In reality, only three soldiers ever died in combat with Native American during the fort's entire 25-year life. Instead, fellow Americans proved to more violent and more deadly in the neighboring town of Leasburg. The soldiers were frequently called on to assist law and order along the frontier.
Once nearly deserted in light of the few Native American attacks, the fort resumed importance 1880, when America began expanding its railroad system. The fort became a central base to protect railroad workers. However, as Fort Bliss in Texas eventually eclipsed Fort Selden, and the last troops left the fort in 1891.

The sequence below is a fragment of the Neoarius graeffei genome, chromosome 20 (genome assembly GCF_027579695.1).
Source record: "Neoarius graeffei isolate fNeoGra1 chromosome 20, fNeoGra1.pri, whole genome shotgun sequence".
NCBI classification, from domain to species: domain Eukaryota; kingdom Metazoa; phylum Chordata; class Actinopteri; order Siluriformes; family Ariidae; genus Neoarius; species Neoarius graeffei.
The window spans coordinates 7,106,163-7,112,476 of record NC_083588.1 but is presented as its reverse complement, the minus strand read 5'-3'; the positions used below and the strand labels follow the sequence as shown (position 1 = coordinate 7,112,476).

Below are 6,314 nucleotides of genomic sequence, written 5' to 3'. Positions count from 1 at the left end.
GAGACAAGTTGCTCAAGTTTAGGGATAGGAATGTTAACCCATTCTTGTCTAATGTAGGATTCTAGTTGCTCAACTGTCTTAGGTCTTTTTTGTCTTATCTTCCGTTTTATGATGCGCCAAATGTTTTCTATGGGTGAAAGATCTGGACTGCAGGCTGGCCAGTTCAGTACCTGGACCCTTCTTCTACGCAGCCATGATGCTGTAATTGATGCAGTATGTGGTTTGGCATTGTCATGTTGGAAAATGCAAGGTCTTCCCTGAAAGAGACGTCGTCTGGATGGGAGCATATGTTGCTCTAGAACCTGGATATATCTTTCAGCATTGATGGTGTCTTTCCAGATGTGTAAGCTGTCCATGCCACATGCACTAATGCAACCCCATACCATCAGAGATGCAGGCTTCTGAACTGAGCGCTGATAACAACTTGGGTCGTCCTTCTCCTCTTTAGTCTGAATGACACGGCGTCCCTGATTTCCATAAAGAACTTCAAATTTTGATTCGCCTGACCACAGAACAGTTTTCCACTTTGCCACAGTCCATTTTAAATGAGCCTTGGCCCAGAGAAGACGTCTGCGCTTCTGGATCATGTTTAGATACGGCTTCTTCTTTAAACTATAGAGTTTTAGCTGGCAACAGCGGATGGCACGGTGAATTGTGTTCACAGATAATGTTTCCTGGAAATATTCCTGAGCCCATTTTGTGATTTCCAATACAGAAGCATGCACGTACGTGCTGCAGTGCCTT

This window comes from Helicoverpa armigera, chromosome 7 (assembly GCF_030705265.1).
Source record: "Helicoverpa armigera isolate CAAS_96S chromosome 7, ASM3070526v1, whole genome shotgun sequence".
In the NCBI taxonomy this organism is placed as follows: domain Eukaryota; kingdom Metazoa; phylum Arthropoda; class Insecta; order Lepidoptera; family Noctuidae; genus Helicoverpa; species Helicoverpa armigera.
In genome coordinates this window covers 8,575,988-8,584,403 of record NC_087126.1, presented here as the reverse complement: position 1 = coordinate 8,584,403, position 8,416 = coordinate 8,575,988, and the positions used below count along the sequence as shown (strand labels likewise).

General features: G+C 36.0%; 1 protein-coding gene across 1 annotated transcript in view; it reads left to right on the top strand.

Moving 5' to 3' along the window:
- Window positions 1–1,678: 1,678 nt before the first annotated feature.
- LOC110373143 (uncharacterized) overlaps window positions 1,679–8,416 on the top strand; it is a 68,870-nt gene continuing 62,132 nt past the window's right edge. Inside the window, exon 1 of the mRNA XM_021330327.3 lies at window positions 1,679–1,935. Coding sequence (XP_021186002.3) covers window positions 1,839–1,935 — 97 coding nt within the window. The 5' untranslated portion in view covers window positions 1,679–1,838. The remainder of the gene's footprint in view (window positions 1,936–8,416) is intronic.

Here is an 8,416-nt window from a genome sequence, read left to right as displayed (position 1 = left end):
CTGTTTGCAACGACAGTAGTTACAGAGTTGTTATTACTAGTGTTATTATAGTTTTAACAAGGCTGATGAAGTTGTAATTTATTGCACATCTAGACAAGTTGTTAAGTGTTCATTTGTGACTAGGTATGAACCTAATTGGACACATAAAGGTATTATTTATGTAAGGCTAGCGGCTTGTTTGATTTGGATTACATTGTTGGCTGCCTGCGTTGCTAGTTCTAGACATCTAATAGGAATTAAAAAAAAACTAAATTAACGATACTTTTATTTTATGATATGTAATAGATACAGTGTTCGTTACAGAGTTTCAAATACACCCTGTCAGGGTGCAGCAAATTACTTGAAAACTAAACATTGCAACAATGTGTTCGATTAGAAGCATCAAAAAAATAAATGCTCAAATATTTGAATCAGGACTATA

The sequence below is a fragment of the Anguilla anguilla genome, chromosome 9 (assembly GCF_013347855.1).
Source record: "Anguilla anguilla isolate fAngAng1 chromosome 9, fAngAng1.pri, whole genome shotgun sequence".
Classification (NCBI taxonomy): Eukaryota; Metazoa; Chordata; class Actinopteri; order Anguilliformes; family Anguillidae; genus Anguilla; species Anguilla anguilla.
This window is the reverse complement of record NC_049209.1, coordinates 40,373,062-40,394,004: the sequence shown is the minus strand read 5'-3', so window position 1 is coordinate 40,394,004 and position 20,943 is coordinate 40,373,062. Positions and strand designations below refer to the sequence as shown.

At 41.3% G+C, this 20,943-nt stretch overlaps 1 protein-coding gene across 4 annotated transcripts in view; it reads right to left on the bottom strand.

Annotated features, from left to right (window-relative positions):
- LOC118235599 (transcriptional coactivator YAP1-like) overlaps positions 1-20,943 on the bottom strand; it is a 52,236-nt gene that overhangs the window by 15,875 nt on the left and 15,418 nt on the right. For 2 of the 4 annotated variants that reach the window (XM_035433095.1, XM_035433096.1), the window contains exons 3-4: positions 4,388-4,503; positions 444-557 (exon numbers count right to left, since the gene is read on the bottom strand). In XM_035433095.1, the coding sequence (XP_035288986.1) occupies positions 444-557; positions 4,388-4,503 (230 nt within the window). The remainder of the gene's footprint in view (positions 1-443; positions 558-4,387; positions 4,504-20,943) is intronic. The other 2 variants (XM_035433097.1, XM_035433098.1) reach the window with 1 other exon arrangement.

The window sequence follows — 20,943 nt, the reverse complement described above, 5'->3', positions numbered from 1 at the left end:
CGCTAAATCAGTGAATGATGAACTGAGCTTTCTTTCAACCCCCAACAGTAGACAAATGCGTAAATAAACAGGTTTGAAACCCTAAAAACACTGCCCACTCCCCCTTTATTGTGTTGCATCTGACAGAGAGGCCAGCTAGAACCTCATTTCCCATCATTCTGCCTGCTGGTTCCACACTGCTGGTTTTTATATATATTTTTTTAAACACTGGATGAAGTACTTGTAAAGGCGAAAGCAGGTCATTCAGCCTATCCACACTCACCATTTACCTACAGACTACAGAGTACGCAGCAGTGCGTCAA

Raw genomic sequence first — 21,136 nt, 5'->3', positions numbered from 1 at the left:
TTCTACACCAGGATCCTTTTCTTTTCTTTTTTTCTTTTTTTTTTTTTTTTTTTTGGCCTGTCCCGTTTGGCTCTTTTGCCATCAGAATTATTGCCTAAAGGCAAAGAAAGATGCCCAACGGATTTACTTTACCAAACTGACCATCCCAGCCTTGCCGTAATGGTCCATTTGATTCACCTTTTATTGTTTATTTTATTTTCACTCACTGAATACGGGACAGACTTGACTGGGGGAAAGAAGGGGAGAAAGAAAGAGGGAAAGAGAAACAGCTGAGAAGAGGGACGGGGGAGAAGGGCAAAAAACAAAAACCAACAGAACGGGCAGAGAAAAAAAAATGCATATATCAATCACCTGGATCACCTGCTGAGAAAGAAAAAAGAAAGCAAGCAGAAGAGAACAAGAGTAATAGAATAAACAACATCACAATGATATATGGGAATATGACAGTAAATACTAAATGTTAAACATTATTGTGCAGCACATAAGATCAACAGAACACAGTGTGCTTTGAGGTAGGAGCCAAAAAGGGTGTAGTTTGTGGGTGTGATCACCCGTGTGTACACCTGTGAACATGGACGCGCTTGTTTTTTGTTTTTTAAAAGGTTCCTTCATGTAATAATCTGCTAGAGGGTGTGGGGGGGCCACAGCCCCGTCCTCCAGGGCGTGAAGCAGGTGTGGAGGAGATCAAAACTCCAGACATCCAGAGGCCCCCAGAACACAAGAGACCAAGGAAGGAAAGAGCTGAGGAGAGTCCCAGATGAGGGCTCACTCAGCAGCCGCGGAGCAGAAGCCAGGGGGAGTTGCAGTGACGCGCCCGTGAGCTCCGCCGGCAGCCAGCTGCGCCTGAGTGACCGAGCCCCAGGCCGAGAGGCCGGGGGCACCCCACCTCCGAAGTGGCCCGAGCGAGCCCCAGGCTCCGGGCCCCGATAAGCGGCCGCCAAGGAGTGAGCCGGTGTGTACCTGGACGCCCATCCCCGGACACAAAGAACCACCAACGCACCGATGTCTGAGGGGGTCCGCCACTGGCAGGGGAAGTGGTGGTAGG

Today a visitor's center includes exhibits and living history presentations. Crumbling adobe walls and the foundations of soldiers' quarters can otherwise be respectfully explored and seen.